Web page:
* Rosneft not "a charity fund" - CEO Sechin
* Committee formed to liaise with minorities
By Katya Golubkova and Vladimir Soldatkin
MOSCOW, June 6 Rosneft will not pay a
dividend for 2012 to minority shareholders in TNK-BP,
the oil company it bought earlier this year, in another blow to
investor confidence in Russia.
Minority shareholders own around 5 percent of TNK-BP Holding
which was acquired by Rosneft along with its parent TNK-BP in a
$55 billion deal to create the world's largest publicly traded
oil company by output.
The minority shareholders had received generous dividends
under TNK-BP's previous owners - BP and a consortium of
Soviet-born billionaires. Portfolio investors were attracted to
the company's small free float by a double-digit dividend yield.
But Rosneft said on Thursday its dividend policy could only
be extended to TNK-BP from the closing of the acquisition, which
was on March 21.
Rosneft CEO Igor Sechin, a close ally of President Vladimir
Putin, has said that Rosneft is not "a charity fund", has no
obligation to TNK-BP Holding's minorities and would not offer to
buy them out.
The harsh treatment of minority shareholders has damaged
investors' confidence in the Russian stock market, which trades
at a valuation discount of around half to other emerging markets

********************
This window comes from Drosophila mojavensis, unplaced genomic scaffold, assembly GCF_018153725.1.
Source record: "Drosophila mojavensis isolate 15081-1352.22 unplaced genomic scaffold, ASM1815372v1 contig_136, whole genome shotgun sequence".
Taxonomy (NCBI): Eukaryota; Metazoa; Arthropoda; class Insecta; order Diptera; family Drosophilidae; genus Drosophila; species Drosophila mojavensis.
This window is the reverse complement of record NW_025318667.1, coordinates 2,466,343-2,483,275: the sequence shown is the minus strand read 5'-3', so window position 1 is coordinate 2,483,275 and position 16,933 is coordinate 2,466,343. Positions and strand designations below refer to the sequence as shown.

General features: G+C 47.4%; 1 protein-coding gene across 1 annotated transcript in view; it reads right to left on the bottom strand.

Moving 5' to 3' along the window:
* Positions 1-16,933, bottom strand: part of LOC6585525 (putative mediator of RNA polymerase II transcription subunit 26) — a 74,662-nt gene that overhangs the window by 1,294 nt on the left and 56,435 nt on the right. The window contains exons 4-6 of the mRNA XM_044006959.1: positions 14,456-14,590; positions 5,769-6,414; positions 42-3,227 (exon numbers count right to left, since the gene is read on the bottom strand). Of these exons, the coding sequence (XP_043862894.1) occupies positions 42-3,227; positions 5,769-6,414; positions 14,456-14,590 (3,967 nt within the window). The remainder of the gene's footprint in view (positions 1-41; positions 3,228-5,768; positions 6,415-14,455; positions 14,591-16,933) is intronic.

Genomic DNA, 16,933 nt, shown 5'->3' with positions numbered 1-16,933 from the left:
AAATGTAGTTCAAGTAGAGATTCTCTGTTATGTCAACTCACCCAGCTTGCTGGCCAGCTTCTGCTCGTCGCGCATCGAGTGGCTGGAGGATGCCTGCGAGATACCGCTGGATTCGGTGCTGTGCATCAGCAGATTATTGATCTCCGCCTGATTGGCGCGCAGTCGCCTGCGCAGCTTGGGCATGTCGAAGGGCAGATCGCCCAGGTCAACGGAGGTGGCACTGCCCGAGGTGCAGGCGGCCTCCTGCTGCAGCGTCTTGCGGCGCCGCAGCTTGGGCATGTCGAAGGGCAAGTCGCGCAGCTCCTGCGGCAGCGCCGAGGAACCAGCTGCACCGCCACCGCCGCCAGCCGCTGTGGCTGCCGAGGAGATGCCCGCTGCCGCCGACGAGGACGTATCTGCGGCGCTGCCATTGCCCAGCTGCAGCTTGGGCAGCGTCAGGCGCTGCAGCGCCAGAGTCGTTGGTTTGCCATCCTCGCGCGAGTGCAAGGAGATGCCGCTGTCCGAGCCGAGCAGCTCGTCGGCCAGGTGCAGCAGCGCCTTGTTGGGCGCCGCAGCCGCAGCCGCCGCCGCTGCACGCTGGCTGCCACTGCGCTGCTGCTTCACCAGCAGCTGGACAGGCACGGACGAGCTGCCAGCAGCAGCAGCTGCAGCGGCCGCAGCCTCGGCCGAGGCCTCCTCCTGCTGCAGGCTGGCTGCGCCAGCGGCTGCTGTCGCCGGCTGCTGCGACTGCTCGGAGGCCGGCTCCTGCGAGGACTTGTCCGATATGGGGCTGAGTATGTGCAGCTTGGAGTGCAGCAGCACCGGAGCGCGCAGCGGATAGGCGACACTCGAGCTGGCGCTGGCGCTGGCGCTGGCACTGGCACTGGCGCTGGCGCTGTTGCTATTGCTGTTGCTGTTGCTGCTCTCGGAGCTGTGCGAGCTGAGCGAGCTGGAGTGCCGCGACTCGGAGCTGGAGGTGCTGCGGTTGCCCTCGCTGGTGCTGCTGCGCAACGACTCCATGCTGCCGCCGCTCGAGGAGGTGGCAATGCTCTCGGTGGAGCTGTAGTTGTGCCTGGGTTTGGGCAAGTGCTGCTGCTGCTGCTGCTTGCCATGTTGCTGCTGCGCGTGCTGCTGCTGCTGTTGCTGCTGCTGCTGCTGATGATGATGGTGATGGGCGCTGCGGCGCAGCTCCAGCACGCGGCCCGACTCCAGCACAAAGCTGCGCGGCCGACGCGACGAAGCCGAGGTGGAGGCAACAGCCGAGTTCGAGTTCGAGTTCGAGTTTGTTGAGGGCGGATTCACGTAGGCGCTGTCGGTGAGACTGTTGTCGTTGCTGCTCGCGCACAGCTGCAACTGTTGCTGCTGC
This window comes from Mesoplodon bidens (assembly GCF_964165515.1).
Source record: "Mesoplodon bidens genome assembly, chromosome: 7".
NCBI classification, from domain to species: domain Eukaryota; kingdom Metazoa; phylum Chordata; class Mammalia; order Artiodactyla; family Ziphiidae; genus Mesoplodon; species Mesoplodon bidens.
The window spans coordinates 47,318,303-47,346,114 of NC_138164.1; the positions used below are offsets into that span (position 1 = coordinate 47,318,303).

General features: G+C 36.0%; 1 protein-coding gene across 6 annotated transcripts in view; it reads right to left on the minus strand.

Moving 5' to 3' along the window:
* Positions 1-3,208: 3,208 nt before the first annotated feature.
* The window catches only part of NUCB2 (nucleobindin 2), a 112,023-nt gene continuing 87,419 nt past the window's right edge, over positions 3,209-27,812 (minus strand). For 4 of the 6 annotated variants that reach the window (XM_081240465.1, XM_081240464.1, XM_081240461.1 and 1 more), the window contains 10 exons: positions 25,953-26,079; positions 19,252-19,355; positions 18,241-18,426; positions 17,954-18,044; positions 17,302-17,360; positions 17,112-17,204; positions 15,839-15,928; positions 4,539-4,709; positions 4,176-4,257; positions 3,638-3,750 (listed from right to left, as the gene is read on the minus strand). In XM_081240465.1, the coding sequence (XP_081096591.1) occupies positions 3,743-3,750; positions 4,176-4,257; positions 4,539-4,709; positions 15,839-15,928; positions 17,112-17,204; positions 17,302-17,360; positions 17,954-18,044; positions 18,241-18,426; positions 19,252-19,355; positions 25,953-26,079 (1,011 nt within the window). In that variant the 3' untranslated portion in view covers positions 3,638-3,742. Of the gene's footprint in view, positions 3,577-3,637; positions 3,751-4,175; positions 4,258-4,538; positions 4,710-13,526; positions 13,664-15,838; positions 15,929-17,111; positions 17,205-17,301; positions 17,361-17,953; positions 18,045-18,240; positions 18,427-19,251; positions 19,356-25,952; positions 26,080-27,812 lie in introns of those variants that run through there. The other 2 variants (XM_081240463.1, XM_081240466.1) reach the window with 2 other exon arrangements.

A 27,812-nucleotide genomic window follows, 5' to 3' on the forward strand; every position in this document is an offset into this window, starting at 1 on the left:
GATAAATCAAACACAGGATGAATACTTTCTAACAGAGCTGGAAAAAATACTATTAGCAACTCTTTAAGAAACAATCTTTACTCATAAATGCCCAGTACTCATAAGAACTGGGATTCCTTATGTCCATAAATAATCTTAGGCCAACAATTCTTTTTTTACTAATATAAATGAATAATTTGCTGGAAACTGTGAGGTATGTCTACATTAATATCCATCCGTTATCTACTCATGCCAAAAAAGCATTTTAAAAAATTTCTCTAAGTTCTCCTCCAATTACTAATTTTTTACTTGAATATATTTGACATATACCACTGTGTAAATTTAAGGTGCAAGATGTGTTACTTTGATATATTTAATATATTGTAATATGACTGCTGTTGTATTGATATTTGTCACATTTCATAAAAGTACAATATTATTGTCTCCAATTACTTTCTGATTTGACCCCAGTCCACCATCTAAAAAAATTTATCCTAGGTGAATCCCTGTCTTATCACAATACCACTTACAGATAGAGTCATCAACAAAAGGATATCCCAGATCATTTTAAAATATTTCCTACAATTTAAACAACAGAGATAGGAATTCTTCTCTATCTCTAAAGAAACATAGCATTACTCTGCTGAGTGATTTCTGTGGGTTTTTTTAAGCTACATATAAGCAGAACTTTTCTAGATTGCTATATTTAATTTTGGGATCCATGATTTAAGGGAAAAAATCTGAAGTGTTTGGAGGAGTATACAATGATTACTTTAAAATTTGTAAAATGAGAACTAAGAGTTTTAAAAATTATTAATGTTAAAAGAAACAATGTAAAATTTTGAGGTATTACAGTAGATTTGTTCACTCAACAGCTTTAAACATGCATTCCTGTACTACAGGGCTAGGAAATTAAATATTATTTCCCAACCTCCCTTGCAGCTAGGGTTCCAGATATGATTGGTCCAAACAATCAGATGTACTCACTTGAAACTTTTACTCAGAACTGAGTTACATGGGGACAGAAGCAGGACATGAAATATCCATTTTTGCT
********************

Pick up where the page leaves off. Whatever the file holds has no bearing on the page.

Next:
in part due to weak corporate governance.
"Of course it's not a good decision - shareholders were
expecting profits to be paid. It's a very bad sign for the
Russian investment climate," one minority shareholder told
It has also raised concerns about the position of BP, the
British oil major, which sold its one-half stake in TNK-BP in a
cash and stock deal that left it holding a stake of nearly 20
percent in Rosneft.
TNK-BP Holding's shares, down by over 30 percent since the
start of the year, fell by as much as 8 percent before
recovering to trade 2.4 percent lower in a flat overall market
FORMER CASH COW
But in a sign that minorities, which include Franklin
Templeton's emerging markets group, could get payouts in future,
Rosneft also said it planned to create a special committee to
work with them.
"Rosneft decisions relating to TNK-BP Holding dividend
policy will be announced after the issue is considered by the
TNK-BP Holding minority shareholders committee that is being
established," it said.
The committee, to be chaired by vice-presidents Svyatoslav
Slavinskiy and Igor Maydannik, will discuss the issue after
TNK-BP Holding's annual general meeting on June 27.
Based on TNK-BP Holding's current market capitalisation of
$19.8 billion, buying out minorities would cost Rosneft around
Investors would be happy to be bought out but also to be
paid a dividend.
"It would be a good outcome and also a good thing for Russia
- it's not a big deal for Rosneft," one portfolio manager at a
large foreign fund said, referring to a buyout. "But, if we are
paid 25 percent of Rosneft's profit in dividends, we would be
Last month, Rosneft's board proposed paying 25 percent of
its net profit under international standards in 2012 dividends,
or 85.3 billion roubles ($2.7 billion) in total - in line with a
minimum payout ratio required for state firms.
But instead of returning cash accumulated by TNK-BP during
last year's takeover talks through a dividend, Rosneft opted to
borrow $9.7 billion for five years in the form of inter-company
loans, leaving TNK-BP minorities empty-handed.